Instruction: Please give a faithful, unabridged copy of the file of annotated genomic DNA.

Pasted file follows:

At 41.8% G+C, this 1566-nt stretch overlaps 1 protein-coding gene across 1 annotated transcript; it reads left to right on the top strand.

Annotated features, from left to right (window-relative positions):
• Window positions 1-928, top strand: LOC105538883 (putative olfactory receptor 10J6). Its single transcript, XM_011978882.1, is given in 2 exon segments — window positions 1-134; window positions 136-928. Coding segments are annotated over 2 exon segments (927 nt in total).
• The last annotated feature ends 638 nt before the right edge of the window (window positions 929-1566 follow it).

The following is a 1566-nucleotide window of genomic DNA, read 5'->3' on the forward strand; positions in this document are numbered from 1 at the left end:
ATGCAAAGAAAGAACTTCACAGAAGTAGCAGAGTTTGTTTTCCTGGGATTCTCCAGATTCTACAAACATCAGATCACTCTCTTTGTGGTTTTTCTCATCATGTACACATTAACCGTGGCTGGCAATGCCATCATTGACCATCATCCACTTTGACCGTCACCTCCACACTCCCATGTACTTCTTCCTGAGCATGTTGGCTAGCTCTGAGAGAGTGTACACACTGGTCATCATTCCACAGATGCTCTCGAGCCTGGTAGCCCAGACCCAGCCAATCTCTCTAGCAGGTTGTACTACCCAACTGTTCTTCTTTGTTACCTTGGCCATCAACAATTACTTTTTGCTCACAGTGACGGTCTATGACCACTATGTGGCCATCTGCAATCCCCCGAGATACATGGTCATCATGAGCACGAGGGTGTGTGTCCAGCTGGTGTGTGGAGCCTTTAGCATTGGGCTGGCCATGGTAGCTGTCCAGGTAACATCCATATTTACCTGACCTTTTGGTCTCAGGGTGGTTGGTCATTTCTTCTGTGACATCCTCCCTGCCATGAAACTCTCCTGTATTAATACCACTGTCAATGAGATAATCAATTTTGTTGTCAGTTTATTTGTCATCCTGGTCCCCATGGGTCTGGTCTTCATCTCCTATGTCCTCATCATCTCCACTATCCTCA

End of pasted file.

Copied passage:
At 41.8% G+C, this 1566-nt stretch overlaps 1 protein-coding gene across 1 annotated transcript; it reads left to right on the top strand.

Annotated features, from left to right (window-relative positions):
• Window positions 1-928, top strand: LOC105538883 (putative olfactory receptor 10J6). Its single transcript, XM_011978882.1, is given in 2 exon segments — window positions 1-134; window positions 136-928. Coding segments are annotated over 2 exon segments (927 nt in total).
• The last annotated feature ends 638 nt before the right edge of the window (window positions 929-1566 follow it).

The following is a 1566-nucleotide window of genomic DNA, read 5'->3' on the forward strand; positions in this document are numbered from 1 at the left end:
ATGCAAAGAAAGAACTTCACAGAAGTAGCAGAGTTTGTTTTCCTGGGATTCTCCAGATTCTACAAACATCAGATCACTCTCTTTGTGGTTTTTCTCATCATGTACACATTAACCGTGGCTGGCAATGCCATCATTGACCATCATCCACTTTGACCGTCACCTCCACACTCCCATGTACTTCTTCCTGAGCATGTTGGCTAGCTCTGAGAGAGTGTACACACTGGTCATCATTCCACAGATGCTCTCGAGCCTGGTAGCCCAGACCCAGCCAATCTCTCTAGCAGGTTGTACTACCCAACTGTTCTTCTTTGTTACCTTGGCCATCAACAATTACTTTTTGCTCACAGTGACGGTCTATGACCACTATGTGGCCATCTGCAATCCCCCGAGATACATGGTCATCATGAGCACGAGGGTGTGTGTCCAGCTGGTGTGTGGAGCCTTTAGCATTGGGCTGGCCATGGTAGCTGTCCAGGTAACATCCATATTTACCTGACCTTTTGGTCTCAGGGTGGTTGGTCATTTCTTCTGTGACATCCTCCCTGCCATGAAACTCTCCTGTATTAATACCACTGTCAATGAGATAATCAATTTTGTTGTCAGTTTATTTGTCATCCTGGTCCCCATGGGTCTGGTCTTCATCTCCTATGTCCTCATCATCTCCACTATCCTCA